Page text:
SAINT BARNABAS MEDICAL CENTER DEPARTMENT OF PHARMACY OFFERS TIPS FOR MEDICINE SAFETY AND CHILDREN
Livingston, N.J. -- Before administering any medication to their child, parents should ask their physician or pharmacist several important questions. These include the reason the medication is being prescribed; how long the child will be taking it; possible interactions with any other medications; what to do if a dose is missed; and any potential side effects.
“Whether it is a prescription or an over-the-counter medication, parents need to dispense medicine properly to children,” says Eric Hola, R. Ph., Director of Pharmacy for Saint Barnabas Medical Center. “Given incorrectly, some medications may be ineffective or even harmful.”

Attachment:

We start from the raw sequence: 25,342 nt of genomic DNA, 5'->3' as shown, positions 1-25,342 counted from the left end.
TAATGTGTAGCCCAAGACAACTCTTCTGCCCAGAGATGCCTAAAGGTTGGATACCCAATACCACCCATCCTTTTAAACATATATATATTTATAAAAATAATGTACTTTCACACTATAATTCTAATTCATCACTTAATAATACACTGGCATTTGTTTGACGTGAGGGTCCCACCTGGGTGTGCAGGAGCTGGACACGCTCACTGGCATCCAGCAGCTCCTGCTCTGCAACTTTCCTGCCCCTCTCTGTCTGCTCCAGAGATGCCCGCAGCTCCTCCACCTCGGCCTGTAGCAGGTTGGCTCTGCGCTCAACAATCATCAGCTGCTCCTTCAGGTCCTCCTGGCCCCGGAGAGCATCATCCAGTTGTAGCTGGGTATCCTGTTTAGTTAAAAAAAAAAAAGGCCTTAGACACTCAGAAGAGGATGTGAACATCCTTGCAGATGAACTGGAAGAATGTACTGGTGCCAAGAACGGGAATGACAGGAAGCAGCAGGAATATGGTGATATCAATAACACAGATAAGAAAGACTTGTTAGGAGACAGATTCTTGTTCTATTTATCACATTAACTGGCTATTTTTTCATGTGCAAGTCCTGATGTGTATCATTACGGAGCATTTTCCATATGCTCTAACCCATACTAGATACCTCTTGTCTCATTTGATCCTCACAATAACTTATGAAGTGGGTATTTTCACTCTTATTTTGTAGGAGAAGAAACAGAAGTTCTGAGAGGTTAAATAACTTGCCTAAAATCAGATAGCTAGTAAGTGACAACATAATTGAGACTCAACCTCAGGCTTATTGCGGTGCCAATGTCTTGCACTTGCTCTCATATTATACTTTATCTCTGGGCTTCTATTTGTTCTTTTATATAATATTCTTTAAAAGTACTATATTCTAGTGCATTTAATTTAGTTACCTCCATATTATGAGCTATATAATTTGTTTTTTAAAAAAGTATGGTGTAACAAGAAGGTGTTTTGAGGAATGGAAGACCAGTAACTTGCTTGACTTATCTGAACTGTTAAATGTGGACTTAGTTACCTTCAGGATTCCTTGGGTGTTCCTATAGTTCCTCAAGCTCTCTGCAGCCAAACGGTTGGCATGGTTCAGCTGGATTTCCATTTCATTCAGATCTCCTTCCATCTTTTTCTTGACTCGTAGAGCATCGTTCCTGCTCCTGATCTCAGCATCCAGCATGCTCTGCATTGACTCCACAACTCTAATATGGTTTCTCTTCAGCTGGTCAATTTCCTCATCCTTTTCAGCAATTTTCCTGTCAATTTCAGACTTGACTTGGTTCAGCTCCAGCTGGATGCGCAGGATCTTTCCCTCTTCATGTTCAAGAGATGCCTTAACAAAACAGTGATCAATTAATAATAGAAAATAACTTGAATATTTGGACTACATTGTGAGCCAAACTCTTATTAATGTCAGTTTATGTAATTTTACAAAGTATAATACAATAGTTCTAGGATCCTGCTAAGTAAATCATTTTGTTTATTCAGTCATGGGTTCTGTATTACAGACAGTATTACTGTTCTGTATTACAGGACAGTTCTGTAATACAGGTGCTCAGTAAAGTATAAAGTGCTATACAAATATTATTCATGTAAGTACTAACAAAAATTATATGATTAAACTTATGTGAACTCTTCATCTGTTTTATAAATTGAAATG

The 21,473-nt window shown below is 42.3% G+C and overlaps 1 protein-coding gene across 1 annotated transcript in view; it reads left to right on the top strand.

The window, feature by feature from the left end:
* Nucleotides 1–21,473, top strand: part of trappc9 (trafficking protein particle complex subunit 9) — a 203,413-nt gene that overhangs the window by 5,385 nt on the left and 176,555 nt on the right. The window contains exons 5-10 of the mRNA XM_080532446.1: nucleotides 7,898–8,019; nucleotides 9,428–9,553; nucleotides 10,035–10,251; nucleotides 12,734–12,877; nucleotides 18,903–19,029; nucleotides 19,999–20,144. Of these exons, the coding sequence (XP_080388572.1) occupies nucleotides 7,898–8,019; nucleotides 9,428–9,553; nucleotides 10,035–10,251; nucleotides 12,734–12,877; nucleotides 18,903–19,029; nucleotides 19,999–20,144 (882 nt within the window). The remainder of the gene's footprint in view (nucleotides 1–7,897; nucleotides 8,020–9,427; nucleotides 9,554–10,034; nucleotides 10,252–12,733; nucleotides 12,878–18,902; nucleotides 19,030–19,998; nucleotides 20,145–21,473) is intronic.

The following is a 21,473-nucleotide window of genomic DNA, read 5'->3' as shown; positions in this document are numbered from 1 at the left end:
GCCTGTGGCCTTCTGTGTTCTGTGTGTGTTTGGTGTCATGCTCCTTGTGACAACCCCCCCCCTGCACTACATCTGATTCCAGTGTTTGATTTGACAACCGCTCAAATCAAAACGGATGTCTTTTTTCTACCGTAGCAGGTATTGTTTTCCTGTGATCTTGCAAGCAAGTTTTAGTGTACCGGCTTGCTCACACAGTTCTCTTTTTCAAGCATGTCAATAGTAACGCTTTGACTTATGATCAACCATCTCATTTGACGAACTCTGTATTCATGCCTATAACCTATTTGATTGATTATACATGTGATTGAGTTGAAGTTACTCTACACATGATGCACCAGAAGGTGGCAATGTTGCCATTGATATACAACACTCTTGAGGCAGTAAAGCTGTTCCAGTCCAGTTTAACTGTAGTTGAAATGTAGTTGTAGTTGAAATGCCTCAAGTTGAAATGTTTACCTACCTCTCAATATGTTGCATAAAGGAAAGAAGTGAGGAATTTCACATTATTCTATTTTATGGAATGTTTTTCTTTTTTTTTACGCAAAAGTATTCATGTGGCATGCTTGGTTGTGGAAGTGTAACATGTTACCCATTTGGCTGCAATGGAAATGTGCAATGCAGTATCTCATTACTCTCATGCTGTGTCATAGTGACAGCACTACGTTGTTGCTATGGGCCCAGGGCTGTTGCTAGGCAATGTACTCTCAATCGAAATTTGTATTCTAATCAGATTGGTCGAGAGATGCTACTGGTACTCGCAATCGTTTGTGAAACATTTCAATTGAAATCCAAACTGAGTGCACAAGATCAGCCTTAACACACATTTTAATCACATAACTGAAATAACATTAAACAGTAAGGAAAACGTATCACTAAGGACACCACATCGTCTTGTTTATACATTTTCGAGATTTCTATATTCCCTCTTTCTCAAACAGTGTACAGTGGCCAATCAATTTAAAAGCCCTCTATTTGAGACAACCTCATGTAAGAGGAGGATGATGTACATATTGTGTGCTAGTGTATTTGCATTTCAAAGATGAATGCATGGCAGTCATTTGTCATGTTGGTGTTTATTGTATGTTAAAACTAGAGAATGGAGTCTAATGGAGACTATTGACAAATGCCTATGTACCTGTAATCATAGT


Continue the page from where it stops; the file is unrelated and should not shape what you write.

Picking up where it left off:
Medications and the Sun
As a result, children can suffer severe sunburns after only a short time in the sun. Other reactions can include rashes, hives, itching and blistering. It can happen with both direct sunlight and artificial sunlight.
• Know which of your child’s medicines can potentially cause these problems. Prescription bottles should contain a sticker to alert you of a potential reaction.
Traveling with Your Child’s Medications
• If traveling by car, do not store medicines in the glove compartment or the trunk. These areas can become hot, which can alter how well some medicines work.
Going to school with medications
• Keep good records of your child’s medication history. Include everything from immunizations to potential allergies or side effects. Update records regularly.
Date: August 21, 2006
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